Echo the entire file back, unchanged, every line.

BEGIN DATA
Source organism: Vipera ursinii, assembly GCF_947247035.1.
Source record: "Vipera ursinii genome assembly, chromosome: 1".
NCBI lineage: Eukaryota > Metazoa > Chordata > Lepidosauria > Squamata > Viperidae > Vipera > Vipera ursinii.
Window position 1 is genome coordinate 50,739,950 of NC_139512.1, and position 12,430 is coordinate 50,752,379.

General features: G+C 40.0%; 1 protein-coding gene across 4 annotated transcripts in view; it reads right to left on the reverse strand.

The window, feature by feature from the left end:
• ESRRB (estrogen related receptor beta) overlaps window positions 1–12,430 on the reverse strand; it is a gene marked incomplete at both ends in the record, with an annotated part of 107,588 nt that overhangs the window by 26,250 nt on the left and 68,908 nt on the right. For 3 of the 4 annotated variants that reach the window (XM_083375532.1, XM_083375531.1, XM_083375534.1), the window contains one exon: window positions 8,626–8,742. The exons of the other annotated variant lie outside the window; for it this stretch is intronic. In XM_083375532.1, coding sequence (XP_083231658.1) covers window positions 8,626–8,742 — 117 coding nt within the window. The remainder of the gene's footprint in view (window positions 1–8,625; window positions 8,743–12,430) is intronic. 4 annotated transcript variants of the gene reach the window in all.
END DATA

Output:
Source organism: Vipera ursinii, assembly GCF_947247035.1.
Source record: "Vipera ursinii genome assembly, chromosome: 1".
NCBI lineage: Eukaryota > Metazoa > Chordata > Lepidosauria > Squamata > Viperidae > Vipera > Vipera ursinii.
Window position 1 is genome coordinate 50,739,950 of NC_139512.1, and position 12,430 is coordinate 50,752,379.

General features: G+C 40.0%; 1 protein-coding gene across 4 annotated transcripts in view; it reads right to left on the reverse strand.

The window, feature by feature from the left end:
• ESRRB (estrogen related receptor beta) overlaps window positions 1–12,430 on the reverse strand; it is a gene marked incomplete at both ends in the record, with an annotated part of 107,588 nt that overhangs the window by 26,250 nt on the left and 68,908 nt on the right. For 3 of the 4 annotated variants that reach the window (XM_083375532.1, XM_083375531.1, XM_083375534.1), the window contains one exon: window positions 8,626–8,742. The exons of the other annotated variant lie outside the window; for it this stretch is intronic. In XM_083375532.1, coding sequence (XP_083231658.1) covers window positions 8,626–8,742 — 117 coding nt within the window. The remainder of the gene's footprint in view (window positions 1–8,625; window positions 8,743–12,430) is intronic. 4 annotated transcript variants of the gene reach the window in all.